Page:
How to describe the sound of Pirate Sons? Well take a certain dose of The White Stripes and add it to a flavoursome vat of some The Black Keys, Dr Feelgood, and The Black Crowes and you have the core of what makes up their sound and the exciting EP 233U. The four track release is a dirt clad stomp of untainted rock ‘n’ roll, an often bruising and incendiary confrontation which always lights the touch paper to insatiable garage rock bred revelry and unbridled satisfaction.
Originally a duo based in Wellington, New Zealand, the now Scottish based trio of a Kiwi, an Englishman and a Scot, are poised to burst out from their Edinburgh setting to a wider recognition with their debut release. Already the band has earned an imposing reputation for their incendiary live performances which has seen them alongside the likes of The Fire And I and The Minutes, the band continually giving everyone a run for their money. The EP has all the elements to place the threesome in the concentrated gaze of the UK rock scene, and the band itself the confidence and swagger to keep it burning.
Opening track Dirty, Dirty Rascals barely lays down its singular riff before unleashing a full stomp of aural wantonness, the song a tidy yet lawless slab of enterprise and insatiable hunger taking the senses on a ride of riotous adventure. With a strong contagious bassline and feisty flames of sonic taunting from the guitars, the track leads the passions on a charge of boisterous mischief with crafty rhythms framing and carving the exploits for greater persuasion.
The following Foolish wraps its riffs and melodic potency in an even stronger blues seeded blaze whilst the vocals snatch at some searing heavy metal tones but save themselves with a touch of belligerence to their coaxing. It is a sizzling mix which attached to the again teasing sonic scorching of the guitar only ignites further hunger for sound and release.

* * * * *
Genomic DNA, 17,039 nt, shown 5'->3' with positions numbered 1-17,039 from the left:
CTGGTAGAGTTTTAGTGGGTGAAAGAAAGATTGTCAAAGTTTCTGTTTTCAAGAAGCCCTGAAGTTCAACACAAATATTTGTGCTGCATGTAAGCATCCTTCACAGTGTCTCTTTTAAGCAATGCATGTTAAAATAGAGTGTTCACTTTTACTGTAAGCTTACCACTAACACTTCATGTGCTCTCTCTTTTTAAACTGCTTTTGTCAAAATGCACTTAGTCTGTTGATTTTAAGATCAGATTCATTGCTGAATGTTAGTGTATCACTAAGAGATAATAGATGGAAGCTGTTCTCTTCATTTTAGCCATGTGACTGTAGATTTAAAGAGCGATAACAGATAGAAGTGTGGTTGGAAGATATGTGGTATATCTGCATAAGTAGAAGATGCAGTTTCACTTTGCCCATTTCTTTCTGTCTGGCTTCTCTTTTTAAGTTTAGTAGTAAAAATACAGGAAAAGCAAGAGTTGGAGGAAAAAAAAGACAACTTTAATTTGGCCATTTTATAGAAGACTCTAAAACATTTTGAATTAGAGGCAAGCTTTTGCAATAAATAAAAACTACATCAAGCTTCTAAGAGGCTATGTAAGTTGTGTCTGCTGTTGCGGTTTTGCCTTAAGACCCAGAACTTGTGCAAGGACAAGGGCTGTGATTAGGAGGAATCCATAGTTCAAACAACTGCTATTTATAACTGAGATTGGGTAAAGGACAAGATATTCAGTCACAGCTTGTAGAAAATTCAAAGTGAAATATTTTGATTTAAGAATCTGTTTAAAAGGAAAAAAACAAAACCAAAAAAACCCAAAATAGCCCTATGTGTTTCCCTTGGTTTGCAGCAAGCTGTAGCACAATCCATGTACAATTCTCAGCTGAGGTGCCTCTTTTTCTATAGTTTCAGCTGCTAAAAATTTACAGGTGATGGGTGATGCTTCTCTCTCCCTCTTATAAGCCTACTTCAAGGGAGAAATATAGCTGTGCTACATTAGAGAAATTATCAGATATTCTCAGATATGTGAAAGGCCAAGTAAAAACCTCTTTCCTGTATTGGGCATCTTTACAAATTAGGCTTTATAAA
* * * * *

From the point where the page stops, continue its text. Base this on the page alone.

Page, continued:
The Last Days Of Robert Johnson is a explosive romp which takes its time to get up to full energy but is deliberate in its brewing of a presence which makes every second of its impending climatic exploit one to savour and feed upon. Eventually the song unloads the pent up energy and greed through intensive and riveting white hot crescendos which spark equally impacting heat in the appetite of the listener. As throughout the release the guitars have a raw and dishevelled sound which lights the ear further whilst the melodic strokes of keys enhance the invention and thrills further.
Final song Long Gone took and is still taking time to convince, though there is nothing openly disagreeable about its persuasion. With a slow saunter across the ear and vocals which equally do not rush to find a connection, the track does not spark any strong reaction or a sense of fire inside like the other three tracks. At its heart it is a pleasing and well-crafted piece but surrounded by less successful ideas and results, though the fact that the lead in to the chorus is a dead ringer to the core hook of the Eric Idle Python featured song Always Look on the Bright Side of Life raises a broad smile and an unintended contribution by this listener. The song still makes a more than decent end to a great debut though and has plenty to continue the promise and now in place hunger for what follows from Pirate Sons in the future.
If you have fervour for blues tinged rock ‘n’ roll made with devilry by honest hands unconcerned with clean cut and ultimately passionless presentation, than the 233U EP is a piece of devil bred pleasure just ripe for consumption.
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